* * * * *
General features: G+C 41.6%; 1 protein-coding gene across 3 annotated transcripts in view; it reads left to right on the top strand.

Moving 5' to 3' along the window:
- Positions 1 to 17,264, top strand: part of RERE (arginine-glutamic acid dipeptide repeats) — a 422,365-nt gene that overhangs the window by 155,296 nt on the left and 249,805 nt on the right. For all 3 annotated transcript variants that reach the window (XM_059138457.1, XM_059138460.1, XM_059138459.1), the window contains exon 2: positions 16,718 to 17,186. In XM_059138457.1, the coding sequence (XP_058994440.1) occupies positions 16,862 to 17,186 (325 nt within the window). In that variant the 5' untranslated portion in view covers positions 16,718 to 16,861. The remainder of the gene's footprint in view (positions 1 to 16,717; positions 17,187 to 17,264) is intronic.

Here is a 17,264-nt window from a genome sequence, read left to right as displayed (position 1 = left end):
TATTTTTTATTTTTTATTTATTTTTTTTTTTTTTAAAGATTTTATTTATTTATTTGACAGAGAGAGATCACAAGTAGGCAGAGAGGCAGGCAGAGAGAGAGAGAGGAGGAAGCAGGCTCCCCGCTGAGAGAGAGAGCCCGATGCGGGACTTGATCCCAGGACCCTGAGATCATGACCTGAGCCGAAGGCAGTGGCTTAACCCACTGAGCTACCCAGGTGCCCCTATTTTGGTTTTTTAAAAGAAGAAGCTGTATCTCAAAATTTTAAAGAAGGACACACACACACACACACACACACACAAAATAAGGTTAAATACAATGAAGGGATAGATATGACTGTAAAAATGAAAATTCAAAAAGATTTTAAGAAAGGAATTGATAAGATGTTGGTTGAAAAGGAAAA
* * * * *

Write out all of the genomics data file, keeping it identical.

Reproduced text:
General features: G+C 41.6%; 1 protein-coding gene across 3 annotated transcripts in view; it reads left to right on the top strand.

Moving 5' to 3' along the window:
- Positions 1 to 17,264, top strand: part of RERE (arginine-glutamic acid dipeptide repeats) — a 422,365-nt gene that overhangs the window by 155,296 nt on the left and 249,805 nt on the right. For all 3 annotated transcript variants that reach the window (XM_059138457.1, XM_059138460.1, XM_059138459.1), the window contains exon 2: positions 16,718 to 17,186. In XM_059138457.1, the coding sequence (XP_058994440.1) occupies positions 16,862 to 17,186 (325 nt within the window). In that variant the 5' untranslated portion in view covers positions 16,718 to 16,861. The remainder of the gene's footprint in view (positions 1 to 16,717; positions 17,187 to 17,264) is intronic.

Here is a 17,264-nt window from a genome sequence, read left to right as displayed (position 1 = left end):
TATTTTTTATTTTTTATTTATTTTTTTTTTTTTTAAAGATTTTATTTATTTATTTGACAGAGAGAGATCACAAGTAGGCAGAGAGGCAGGCAGAGAGAGAGAGAGGAGGAAGCAGGCTCCCCGCTGAGAGAGAGAGCCCGATGCGGGACTTGATCCCAGGACCCTGAGATCATGACCTGAGCCGAAGGCAGTGGCTTAACCCACTGAGCTACCCAGGTGCCCCTATTTTGGTTTTTTAAAAGAAGAAGCTGTATCTCAAAATTTTAAAGAAGGACACACACACACACACACACACACACAAAATAAGGTTAAATACAATGAAGGGATAGATATGACTGTAAAAATGAAAATTCAAAAAGATTTTAAGAAAGGAATTGATAAGATGTTGGTTGAAAAGGAAAA